PLYMOUTH, UK: A recent study suggests that the oral cavity should be considered a source of occult infection in cases of brain abscesses where no clear cause has been identified. Researchers investigated the presence of oral bacteria in cases of brain abscesses where no other reason was detected. Oral bacteria were found to be in large numbers in such samples and the researchers concluded that poor oral hygiene might prove to be crucial in developing brain abscesses.
Oral pathogens may prove to be a more common cause of brain abscesses than previously suspected when modern sequencing technologies, such as next-generation sequencing and metagenomics, have become available for more complex analysis of communities of bacteria within abscess tissue.
For example, a recent study has similarly reported that ‘oral/dental’ pathogens, such as Fusobacterium and S. anginosus were prominent amongst mixed bacterial populations in brain abscesses.
In this study, the records of 87 patients with brain abscesses who were hospitalized at a single UK neurosurgical center over a 16-year period were studied by the researchers. Out of this, 35 patients (40% of the cohort) had a primary source of their abscess identified or strongly suspected on clinical grounds and were allocated to the ISI (infective source identified) group and 52 (60%) patients were allocated as NSI (no infective source identified) group.
Within the ISI group, there were 14 females and 21 males (60% male) and within the NSI group, there were 20 females and 32 males (62% male). The male: female ratio was consistent between groups. There was no significant difference in the age of patients within the two groups (mean age 58.7 years for the ISI group, and 52.6 years for the NSI group).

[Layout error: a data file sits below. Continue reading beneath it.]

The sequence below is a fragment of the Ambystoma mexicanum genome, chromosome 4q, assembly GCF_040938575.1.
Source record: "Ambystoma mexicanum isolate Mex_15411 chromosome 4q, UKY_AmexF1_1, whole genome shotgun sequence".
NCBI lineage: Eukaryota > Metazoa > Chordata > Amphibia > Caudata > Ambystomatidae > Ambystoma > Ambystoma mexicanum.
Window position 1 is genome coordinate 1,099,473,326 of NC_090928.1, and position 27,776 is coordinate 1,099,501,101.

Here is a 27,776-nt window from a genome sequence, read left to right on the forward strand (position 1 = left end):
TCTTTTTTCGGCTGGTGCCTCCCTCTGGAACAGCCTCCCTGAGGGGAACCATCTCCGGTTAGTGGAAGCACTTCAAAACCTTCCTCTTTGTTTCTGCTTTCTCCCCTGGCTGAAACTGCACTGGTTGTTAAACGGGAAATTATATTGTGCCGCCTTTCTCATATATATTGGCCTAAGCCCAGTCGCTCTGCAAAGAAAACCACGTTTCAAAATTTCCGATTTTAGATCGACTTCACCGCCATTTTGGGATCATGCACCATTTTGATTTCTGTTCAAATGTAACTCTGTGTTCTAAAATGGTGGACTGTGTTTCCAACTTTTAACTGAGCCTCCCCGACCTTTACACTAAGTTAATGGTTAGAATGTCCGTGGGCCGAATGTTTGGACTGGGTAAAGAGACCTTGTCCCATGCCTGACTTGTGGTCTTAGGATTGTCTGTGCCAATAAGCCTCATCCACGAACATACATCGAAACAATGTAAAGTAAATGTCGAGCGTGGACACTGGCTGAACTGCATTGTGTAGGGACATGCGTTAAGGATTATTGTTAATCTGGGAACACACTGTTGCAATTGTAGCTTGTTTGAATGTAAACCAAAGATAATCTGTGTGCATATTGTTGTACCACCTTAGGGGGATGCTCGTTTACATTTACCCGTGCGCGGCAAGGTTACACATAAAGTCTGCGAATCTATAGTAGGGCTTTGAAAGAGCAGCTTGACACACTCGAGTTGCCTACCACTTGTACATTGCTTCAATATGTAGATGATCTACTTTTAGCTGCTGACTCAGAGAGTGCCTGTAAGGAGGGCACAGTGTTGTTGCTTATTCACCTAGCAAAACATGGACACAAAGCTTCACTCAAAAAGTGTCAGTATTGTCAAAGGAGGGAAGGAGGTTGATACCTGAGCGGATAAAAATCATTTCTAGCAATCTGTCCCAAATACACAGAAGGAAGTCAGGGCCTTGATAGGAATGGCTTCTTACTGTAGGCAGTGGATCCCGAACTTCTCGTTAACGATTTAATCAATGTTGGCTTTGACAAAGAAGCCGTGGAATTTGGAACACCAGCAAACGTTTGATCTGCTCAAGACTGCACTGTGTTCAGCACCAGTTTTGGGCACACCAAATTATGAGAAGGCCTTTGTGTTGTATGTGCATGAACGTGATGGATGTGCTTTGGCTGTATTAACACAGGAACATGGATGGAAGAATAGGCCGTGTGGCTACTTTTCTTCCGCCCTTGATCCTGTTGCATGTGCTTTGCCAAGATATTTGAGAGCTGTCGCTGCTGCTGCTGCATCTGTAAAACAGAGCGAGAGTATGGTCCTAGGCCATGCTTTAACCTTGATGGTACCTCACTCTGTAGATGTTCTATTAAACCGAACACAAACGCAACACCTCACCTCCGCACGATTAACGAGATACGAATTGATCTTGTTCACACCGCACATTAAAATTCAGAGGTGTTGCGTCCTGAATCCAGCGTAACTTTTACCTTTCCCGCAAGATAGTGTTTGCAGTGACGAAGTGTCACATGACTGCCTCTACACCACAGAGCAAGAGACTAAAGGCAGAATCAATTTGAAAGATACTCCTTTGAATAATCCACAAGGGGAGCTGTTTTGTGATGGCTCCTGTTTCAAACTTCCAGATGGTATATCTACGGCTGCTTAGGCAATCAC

As per the findings, the occurrence of oral bacteria was thus significantly higher in patients in the NSI compared to the ISI group. Amongst all identified species, S. anginosus was of particular interest as it contributed to a high proportion of the difference between the ISI and the NSI group.
Lead author Dr. Holly Roy, a clinical lecturer in neurosurgery at the University of Plymouth, commented in a press release: “While many potential causes of brain abscesses are recognized, the origin of infection often remains clinically unidentified. However, it was still surprising to frequently find orally occurring bacteria in brain abscesses of unexplained origin. It highlights the importance of using more sensitive techniques to assess the oral cavity as a potential bacterial source in brain abscess patients. It also highlights the importance of improving dental care and oral hygiene more generally.”
In brain abscesses when no clear infective source could be established, this research shows that bacteria typically found in the oral cavity and linked to oral and dental disease are also present. These bacteria also make up a significant majority of the bacterial subgroups in these abscesses.
It is necessary to conduct more research to ascertain the physiologic/immunologic conditions under which oral infections can penetrate the CNS. Future research on brain abscesses should also include a thorough dental screening and microbiota analysis in order to comprehend the underlying mechanisms and create preventative strategies.
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